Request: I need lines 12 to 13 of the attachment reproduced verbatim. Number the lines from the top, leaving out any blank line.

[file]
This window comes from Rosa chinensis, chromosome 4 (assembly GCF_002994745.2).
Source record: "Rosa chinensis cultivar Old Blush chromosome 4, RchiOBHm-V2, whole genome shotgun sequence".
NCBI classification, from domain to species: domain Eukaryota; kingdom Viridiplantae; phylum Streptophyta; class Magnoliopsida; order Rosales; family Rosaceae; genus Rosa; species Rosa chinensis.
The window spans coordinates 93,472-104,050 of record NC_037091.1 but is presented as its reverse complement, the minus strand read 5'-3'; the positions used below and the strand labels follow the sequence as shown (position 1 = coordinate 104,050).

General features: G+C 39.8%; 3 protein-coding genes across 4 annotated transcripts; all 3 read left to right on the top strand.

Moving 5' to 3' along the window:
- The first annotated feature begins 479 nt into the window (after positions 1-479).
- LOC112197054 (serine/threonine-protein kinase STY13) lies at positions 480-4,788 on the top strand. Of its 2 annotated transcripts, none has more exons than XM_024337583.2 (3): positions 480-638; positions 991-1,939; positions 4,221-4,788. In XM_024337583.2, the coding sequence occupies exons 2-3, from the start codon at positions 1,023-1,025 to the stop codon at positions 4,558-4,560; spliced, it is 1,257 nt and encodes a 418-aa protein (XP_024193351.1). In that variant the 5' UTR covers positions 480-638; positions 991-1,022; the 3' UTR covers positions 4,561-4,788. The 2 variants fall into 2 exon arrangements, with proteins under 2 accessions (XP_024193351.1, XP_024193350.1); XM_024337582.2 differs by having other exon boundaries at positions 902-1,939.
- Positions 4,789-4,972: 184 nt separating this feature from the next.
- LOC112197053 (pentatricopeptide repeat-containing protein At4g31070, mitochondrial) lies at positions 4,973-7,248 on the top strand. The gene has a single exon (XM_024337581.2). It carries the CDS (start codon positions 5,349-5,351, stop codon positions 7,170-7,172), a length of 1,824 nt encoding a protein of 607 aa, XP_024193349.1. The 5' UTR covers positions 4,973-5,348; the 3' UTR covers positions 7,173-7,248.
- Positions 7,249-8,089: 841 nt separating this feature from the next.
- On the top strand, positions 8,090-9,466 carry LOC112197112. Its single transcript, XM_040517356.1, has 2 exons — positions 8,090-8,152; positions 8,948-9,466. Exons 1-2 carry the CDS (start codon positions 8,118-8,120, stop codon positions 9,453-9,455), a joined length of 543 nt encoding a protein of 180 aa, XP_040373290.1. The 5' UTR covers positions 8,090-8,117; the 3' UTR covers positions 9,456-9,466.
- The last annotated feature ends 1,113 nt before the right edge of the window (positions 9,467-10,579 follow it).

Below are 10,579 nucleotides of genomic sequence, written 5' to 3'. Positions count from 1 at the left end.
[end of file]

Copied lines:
- On the top strand, positions 8,090-9,466 carry LOC112197112. Its single transcript, XM_040517356.1, has 2 exons — positions 8,090-8,152; positions 8,948-9,466. Exons 1-2 carry the CDS (start codon positions 8,118-8,120, stop codon positions 9,453-9,455), a joined length of 543 nt encoding a protein of 180 aa, XP_040373290.1. The 5' UTR covers positions 8,090-8,117; the 3' UTR covers positions 9,456-9,466.
- The last annotated feature ends 1,113 nt before the right edge of the window (positions 9,467-10,579 follow it).